Now I some more help. I'm 95% finished this beast, but I just noticed that I neglected to make a "Black Box" flight recorder that sits right behind the port side of the ejection seat. Normally I'd just skip this detail, but I've come so far already.....

Anyway, there are a few pics of this item in Jake's book, but I need other angles. Here's one of them:

A-10 Flight Recorder

Does anybody have other pics of this item? The hardest to get pic would be one from the starboard side, but I'll take whatever I can get. Of course this means the completion is delayed yet again, but I'm getting close! :thumbsup:

Also, next weekend I'm going to Vegas to see "Aviation Nation 2014" at Nellis AFB. Guess what's first on the list to fly there!

A-10 Warthog

A6M Zero

AT-6 Texan

B-1 Lancer

B-25 Mitchell

CJ-6 Yak

C-45 Expeditor

F4U Corsair

F8F Bearcat

F-15E Eagle

F-16 Falcon

F-22 Raptor

F-35 Lightning

F-86 Sabre

HH-60 Pave Hawk

Heritage Flight

L-39 Albatross

P-51 Mustangs

U.S. Air Force Air Demonstration Squadron

Seeing the F-35 fly for the first time should be worth the trip!


Edited by chuck540z3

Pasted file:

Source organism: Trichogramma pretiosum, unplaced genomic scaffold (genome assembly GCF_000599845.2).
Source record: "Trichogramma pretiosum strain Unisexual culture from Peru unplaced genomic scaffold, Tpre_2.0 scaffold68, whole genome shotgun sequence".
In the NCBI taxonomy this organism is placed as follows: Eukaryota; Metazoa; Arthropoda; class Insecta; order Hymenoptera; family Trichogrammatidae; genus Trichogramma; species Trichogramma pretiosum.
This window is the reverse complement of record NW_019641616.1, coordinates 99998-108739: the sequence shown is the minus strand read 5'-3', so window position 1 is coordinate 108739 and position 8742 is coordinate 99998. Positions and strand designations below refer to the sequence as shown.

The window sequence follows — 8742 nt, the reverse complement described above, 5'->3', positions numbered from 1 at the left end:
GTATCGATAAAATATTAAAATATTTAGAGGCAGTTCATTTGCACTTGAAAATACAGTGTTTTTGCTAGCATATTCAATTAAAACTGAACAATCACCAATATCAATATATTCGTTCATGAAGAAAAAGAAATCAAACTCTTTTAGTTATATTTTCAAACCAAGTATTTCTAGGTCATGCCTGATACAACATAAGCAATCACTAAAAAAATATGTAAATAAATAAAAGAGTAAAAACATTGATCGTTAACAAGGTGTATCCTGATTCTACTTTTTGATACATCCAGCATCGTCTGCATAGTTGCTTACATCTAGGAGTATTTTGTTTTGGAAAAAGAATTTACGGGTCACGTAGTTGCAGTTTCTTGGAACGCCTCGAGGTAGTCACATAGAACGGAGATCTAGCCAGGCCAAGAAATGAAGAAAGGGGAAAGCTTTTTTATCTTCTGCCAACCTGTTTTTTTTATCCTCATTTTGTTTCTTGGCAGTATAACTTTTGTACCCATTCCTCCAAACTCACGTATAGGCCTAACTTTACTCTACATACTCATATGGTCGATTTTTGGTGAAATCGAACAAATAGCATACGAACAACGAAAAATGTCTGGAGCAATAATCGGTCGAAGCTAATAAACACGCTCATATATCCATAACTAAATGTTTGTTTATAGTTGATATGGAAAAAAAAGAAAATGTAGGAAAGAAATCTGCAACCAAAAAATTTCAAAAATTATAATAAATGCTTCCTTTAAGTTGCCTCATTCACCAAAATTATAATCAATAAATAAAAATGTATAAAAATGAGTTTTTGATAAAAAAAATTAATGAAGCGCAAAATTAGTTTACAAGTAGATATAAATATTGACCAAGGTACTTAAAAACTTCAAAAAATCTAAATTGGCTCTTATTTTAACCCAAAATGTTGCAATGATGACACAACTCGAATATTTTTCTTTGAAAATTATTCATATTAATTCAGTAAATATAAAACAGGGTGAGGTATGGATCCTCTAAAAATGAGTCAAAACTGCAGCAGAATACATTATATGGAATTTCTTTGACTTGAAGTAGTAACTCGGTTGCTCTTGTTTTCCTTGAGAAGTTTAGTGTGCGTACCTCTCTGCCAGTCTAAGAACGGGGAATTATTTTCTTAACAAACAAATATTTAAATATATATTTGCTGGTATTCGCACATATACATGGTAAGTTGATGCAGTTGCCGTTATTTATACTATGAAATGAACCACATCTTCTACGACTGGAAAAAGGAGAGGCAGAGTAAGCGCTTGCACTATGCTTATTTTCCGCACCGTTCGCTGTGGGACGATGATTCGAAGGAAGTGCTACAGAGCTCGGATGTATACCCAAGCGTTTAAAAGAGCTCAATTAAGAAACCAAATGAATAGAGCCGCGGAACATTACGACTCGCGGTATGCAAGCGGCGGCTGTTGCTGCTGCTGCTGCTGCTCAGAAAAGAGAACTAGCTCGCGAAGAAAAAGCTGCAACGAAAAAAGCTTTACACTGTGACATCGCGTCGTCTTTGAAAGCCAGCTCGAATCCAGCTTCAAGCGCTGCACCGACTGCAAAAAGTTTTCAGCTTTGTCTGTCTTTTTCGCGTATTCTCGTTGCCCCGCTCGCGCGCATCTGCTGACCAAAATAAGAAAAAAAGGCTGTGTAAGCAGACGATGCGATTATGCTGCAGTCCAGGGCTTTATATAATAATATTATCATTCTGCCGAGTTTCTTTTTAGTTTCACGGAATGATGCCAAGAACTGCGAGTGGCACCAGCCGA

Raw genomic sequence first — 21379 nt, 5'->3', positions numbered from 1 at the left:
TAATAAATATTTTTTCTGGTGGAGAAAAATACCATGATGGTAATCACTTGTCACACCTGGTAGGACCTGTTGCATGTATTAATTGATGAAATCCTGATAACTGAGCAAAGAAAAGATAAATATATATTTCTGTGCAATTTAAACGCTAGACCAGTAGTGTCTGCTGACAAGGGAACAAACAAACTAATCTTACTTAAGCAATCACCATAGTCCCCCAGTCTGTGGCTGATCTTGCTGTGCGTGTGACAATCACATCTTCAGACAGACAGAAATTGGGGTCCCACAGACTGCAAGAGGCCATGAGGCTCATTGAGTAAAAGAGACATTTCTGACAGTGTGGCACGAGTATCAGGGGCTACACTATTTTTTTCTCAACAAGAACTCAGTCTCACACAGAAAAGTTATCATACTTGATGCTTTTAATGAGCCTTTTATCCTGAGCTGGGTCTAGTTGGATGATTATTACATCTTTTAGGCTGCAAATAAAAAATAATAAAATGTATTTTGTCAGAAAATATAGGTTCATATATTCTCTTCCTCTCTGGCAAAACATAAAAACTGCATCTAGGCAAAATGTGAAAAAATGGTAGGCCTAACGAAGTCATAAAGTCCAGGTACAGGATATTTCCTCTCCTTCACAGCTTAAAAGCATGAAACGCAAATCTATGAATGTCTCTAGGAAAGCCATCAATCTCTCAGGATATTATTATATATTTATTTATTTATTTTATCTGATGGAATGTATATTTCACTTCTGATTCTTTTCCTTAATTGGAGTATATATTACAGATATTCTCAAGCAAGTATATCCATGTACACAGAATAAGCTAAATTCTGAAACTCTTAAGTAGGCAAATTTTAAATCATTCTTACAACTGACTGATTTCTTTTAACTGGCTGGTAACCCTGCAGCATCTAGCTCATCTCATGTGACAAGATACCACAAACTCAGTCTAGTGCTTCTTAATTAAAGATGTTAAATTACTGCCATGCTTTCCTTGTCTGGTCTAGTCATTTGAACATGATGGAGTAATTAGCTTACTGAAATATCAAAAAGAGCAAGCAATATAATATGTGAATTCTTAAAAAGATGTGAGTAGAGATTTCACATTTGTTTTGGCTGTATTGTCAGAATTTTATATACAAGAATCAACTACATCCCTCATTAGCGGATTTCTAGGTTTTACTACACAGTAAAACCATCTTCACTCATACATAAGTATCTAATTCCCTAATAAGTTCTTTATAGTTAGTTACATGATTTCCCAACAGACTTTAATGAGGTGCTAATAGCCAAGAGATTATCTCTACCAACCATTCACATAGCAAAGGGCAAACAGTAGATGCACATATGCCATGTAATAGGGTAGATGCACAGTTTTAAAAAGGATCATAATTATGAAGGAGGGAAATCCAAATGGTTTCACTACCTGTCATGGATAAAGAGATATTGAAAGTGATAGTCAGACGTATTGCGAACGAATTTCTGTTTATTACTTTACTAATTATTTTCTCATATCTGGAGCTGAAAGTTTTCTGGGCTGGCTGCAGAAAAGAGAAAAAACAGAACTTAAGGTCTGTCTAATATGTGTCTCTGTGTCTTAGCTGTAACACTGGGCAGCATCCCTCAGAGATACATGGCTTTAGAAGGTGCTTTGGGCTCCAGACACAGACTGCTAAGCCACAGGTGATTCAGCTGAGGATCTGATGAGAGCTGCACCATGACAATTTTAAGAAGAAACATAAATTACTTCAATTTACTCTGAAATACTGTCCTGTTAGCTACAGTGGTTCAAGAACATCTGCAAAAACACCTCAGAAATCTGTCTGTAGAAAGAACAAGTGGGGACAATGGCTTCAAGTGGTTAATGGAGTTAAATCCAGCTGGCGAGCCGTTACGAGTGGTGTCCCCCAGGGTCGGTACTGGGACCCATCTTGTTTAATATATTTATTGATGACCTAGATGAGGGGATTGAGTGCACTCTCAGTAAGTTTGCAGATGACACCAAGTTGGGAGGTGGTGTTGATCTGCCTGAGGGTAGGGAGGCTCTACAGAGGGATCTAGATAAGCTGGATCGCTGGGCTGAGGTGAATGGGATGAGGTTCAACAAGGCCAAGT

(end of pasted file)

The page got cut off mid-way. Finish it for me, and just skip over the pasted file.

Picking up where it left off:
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Wow, great little touch with the gear door art, superb!

I'm loving the close-up shots. One thing that stands out to me is how well you executed the mesh applications... usually a major challenge, I find. Also good that you were able to protect them from clogging up as you progressed through the build.



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Thank you Gents!

A small update. As indicated above, I wanted to make the little "black box" that sits behind the port side of the ejection seat. This box is actually the "Data Transfer Unit" and is integral to all A-10's, so I really have no choice but to make one up if I want this Hog to look accurate. I spent several hours yesterday trying to create something credible and although it was a struggle, I think it might look pretty good after all. I need a few more days to paint and detail it, then install it in the cockpit. Otherwise, this Pig is DONE!! I have to say, I'm pinching myself that it turned out so well and to be honest, I think it's even better than my F-4E or Mustang. We'll see how things go for the timing of final pics. I leave for Vegas on Thursday to go to the Nellis AFB Air Show, so it might not be until early next week when I return. The A-10 is a scheduled flying act, so I hope to get some good pics of the Pig in the sky that I'll share here at the same time.